After viewing the note and email, troopers contacted [Appellee] and asked if he would be willing to come in for an interview; [Appellee] agreed. [Appellee] was asked to again explain what occurred the night [Victim] died; he was never asked about the note or email.
On June 9, 2012, approximately two days after [Victim's] death and after the body had been embalmed, an autopsy was conducted. Dr. Barbara Bollinger, the forensic pathologist, determined that the cause of death was drowning. Although she was not asked to opine on the manner of death, she did state that she thought the circumstances were "suspicious."
From the point the handwritten note and email were found, the investigation turned from an accident investigation into a homicide investigation with the prime suspect being [Appellee]. Eventually, troopers discovered that [Appellee] was having a non-sexual affair with a woman named Jessica Georg, and was thinking of leaving his wife for her. When confronted, [Appellee] admitted to hiding [Victim's] phone from the police in an effort to hide this affair. Troopers also discovered that [Appellee] would gain approximately $1.7 million in life insurance if [Victim] were to die. After searching [Appellee's] work computer, troopers recovered two Google searches from around the time of [Victim's] death. The first search, done on June 1, 2012, searched for "life insurance review during contestability period." The second search, done on June 5, 2012, searched for "polygraph legal in which states." This all led to [Appellee's] arrest on March 6, 2014 - approximately a year and a half after [Victim's] death.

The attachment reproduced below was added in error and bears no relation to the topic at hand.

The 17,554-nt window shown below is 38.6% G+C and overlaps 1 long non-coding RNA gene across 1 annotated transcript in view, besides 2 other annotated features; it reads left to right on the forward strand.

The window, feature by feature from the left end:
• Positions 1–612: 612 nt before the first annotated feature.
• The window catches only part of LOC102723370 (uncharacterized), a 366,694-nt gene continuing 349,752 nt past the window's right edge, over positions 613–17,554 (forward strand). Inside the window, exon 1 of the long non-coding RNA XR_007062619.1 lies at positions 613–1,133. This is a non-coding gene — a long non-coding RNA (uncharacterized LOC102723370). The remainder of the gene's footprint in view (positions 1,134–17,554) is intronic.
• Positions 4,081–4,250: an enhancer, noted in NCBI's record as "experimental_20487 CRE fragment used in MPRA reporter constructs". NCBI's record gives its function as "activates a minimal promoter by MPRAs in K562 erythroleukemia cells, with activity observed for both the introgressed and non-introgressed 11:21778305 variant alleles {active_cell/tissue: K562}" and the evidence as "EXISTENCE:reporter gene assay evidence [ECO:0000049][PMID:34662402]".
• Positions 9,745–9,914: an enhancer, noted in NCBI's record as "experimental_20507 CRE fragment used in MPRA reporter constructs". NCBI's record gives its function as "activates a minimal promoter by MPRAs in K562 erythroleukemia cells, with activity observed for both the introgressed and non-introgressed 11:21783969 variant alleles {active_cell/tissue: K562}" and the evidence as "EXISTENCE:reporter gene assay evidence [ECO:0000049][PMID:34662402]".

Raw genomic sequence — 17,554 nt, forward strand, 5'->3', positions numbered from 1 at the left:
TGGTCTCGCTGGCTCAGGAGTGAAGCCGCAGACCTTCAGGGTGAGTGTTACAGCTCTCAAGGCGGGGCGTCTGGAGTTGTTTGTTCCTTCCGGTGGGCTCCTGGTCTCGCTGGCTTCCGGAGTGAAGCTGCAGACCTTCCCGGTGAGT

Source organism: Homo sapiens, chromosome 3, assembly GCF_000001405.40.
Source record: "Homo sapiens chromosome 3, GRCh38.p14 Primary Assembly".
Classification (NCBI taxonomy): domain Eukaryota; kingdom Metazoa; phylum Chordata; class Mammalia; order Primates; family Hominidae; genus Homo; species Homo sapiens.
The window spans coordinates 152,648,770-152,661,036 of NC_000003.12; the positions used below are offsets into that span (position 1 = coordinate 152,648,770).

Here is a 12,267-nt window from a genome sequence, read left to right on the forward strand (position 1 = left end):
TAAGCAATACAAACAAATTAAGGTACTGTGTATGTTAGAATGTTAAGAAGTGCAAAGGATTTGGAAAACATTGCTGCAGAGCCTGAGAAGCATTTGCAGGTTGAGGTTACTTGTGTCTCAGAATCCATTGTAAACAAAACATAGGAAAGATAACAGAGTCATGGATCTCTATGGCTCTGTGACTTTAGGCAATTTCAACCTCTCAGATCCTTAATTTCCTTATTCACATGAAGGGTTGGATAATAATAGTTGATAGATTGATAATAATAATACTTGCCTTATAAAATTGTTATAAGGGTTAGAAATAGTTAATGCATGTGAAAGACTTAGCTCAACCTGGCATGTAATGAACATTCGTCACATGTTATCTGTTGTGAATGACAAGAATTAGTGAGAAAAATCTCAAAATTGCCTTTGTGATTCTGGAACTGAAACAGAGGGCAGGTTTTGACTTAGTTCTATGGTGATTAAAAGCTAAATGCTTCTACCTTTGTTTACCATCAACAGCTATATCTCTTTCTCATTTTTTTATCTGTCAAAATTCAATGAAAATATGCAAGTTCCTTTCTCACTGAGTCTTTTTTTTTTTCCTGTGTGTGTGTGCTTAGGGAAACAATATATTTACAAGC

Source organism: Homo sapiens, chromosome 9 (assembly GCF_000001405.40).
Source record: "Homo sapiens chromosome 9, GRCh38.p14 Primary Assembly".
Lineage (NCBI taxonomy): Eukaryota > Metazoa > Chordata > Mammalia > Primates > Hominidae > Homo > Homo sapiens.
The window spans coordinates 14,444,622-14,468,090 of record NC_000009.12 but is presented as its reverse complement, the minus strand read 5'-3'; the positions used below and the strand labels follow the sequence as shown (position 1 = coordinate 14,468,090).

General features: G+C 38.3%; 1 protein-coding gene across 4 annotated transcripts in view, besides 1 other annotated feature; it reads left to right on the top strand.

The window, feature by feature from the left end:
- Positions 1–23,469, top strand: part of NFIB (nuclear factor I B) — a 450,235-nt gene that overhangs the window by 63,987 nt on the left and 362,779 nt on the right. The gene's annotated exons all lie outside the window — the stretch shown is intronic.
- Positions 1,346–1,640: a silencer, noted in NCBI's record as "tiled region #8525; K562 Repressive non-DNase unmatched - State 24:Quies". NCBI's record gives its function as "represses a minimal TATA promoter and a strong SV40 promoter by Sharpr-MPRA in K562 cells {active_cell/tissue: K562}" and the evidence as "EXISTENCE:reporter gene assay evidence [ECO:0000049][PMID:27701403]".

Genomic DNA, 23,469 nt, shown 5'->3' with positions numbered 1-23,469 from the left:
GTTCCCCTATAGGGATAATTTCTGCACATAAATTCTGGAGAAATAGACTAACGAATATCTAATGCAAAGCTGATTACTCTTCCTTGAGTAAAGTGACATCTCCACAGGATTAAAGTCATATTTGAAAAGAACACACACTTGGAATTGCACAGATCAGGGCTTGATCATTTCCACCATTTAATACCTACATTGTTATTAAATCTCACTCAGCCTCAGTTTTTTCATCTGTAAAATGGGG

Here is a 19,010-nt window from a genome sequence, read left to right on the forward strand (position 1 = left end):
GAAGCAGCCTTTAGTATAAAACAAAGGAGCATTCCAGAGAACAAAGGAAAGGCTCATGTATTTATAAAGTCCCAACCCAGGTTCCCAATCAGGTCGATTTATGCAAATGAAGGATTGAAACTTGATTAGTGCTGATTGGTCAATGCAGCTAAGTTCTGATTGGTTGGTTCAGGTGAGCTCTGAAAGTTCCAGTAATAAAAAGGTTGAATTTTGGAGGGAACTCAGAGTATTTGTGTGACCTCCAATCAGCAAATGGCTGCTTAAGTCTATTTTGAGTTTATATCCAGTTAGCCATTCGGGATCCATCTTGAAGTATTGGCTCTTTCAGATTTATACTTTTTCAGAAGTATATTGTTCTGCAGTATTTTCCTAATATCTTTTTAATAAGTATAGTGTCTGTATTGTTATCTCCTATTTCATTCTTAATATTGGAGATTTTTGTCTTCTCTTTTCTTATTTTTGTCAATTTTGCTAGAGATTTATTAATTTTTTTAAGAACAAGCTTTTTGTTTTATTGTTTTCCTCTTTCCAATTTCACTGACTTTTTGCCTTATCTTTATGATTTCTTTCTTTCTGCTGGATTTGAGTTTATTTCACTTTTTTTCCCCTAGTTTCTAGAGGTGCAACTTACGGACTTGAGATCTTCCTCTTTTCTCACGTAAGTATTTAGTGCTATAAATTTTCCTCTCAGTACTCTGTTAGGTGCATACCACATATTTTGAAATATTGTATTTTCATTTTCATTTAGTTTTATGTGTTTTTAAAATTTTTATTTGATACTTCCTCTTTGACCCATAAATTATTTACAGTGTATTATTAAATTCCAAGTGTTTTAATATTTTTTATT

[Appellee] was formally arraigned on May 19, 2014, and Christopher A. Ferro, Esquire, entered his appearance on May 22, 2014. The case was assigned to the Honorable Gregory M. Snyder, who scheduled a pre-trial conference for August 18, 2014. After two extensions, [Appellee] filed an omnibus pre-trial motion on August 7, 2014. In that motion he raised several issues, however, because he only raises the issue of the hearsay note and email in his post-sentence motion we will not discuss the other issues. Specifically, [Appellee] argued that the handwritten note and email were inadmissible hearsay and the Commonwealth should not be allowed to present either as evidence. The Commonwealth countered that the note and email were hearsay, but admissible under the state of mind exception. On October 20, 2014, Judge Snyder denied [Appellee's] request, and permitted the Commonwealth to present both the handwritten note and email.